Churches in Jerusalem and members of the Anglican and Catholic church in the UK have responded to the US President’s plan for peace in the Middle East, calling for a “two-state” solution.
Speaking alongside Israeli Prime Minister Benjamin Netanyahu at the White House on Tuesday, Donald Trump unveiled his long-awaited ‘peace plan’ in which he promised to keep Jerusalem as Israel’s undivided capital.
At a press conference that Palestinian representatives were not invited to attend, Trump spoke of a “win-win” opportunity for both sides of the conflict there.
The blueprint recognises and legitimises Jewish settlements built on occupied Palestinian territory, which are regarded as illegal under international law - something Israel disputes.
It also includes a conceptual map to illustrate new territory lines, that Trump says “more than double the Palestinian territory and provide a Palestinian capital in eastern Jerusalem," while giving complete security control of the West Bank to Israel in any future "state".
Palestinian President Mahmoud Abbas has dismissed the plans as a "conspiracy".
Churches in Jerusalem have spoken out in opposition of Trump’s proposed “Deal of the Century” as it is also known.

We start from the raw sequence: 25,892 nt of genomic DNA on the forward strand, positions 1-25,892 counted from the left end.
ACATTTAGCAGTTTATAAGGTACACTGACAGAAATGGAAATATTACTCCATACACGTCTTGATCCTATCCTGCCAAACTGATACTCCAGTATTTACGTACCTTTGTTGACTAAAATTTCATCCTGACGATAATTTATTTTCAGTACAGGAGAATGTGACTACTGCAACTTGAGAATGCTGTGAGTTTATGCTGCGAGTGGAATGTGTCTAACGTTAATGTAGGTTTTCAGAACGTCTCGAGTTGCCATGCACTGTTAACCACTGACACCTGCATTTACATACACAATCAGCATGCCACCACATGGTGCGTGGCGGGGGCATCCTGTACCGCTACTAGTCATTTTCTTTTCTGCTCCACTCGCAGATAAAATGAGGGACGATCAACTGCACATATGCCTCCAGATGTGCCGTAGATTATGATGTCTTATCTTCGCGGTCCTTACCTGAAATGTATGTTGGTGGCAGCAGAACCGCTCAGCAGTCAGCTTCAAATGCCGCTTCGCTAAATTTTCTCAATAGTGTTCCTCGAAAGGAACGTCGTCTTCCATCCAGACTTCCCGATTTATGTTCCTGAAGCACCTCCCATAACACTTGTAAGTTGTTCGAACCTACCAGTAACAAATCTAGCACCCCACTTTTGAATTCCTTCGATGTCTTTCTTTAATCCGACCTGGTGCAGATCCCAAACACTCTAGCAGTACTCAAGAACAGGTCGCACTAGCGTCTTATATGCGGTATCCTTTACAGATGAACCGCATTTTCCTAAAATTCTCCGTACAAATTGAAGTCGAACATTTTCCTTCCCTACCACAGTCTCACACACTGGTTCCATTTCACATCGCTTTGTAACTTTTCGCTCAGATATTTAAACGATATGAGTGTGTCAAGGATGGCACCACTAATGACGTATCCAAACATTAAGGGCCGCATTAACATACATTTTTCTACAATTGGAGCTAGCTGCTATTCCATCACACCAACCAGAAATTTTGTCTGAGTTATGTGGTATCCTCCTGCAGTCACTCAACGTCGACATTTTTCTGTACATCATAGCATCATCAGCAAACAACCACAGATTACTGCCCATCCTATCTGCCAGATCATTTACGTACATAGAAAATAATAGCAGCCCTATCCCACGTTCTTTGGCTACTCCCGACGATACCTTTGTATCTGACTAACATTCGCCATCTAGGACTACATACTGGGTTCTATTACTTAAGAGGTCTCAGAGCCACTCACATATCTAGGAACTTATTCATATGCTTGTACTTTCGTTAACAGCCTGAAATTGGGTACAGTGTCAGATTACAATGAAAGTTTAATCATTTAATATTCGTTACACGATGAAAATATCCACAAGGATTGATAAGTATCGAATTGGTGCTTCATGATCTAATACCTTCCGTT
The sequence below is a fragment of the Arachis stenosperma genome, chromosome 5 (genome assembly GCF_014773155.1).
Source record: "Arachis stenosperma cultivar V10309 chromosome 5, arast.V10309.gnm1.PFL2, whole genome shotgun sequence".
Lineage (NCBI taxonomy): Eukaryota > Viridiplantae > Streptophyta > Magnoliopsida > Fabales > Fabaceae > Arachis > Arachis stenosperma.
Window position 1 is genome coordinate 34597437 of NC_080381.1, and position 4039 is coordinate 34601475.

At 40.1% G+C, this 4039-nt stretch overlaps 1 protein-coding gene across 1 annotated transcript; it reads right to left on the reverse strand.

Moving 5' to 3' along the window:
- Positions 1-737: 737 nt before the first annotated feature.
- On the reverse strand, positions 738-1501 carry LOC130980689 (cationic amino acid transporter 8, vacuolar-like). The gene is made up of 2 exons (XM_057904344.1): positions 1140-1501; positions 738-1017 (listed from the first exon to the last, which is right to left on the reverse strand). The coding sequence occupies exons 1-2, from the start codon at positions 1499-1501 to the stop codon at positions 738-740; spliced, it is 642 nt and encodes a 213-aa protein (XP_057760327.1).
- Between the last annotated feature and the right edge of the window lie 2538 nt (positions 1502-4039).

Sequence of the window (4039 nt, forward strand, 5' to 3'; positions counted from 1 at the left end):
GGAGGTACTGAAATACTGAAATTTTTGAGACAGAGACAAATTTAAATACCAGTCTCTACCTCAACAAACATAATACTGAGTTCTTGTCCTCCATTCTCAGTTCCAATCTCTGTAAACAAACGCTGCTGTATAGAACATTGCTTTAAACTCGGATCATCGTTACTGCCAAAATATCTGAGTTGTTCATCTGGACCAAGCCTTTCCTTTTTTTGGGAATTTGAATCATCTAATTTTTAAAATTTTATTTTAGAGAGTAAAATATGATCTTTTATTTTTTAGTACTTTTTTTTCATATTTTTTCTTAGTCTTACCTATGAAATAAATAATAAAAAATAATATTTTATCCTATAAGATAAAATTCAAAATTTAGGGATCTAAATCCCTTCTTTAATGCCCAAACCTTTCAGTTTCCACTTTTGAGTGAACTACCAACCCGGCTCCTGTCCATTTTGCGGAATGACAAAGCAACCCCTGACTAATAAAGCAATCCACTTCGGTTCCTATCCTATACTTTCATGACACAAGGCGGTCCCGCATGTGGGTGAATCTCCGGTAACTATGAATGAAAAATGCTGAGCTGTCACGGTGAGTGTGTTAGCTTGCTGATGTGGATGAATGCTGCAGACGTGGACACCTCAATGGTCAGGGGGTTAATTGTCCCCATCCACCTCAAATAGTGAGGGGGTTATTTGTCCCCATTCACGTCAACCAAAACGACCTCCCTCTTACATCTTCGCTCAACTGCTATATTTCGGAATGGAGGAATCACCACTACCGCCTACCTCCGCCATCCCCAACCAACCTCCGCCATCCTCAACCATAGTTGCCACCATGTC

A statement on behalf of patriarchs and church heads from across the Orthodox, Episcopal, Lutheran and Catholic Church in Jerusalem reads:
“We, Patriarchs and Heads of the Holy Land Churches, affirm our strong devotion to achieving a just and comprehensive peace in the Middle East based on the international legitimacy and the relevant UN resolutions and in a manner that guarantees security, peace, freedom and dignity to all of the peoples of the region.”
It goes on to request the development of a “two states” vision that is in line with “international legitimacy” as well as “opening a political communication channel” with Palestine’s representatives to ensure a peace plan that satisfies the “legitimate aspirations” of Palestine and works towards peace and justice for all in the Holy Land.
Boris Johnson welcomed Trump’s proposal in Parliament, on Wednesday.
Speaking at the House of Commons, the Prime Minister said: “No peace plan is perfect, but this has the merit of a two-state solution. It would ensure Jerusalem is both the capital of Israel and the Palestinian people."
The Church of England and the Catholic Church for England and Wales have condemned the UK government’s approval of the plan, claiming it fails to uphold international law.
A joint statement reads: “Our governments have a responsibility to uphold international law and protect human dignity in the Holy Land. This unilateral initiative does not do so.
“We are extremely concerned that the UK government has welcomed the proposal. The government should continue to insist upon meaningful dialogue, a viable two-state solution and the application of international law.”
The statement is signed by the Rt Rev Declan Lang, Bishop of Clifton and the Rt Rev Christopher Chessun, Lord Bishop of Southwark, and Church of England Lead Bishop for International Affairs.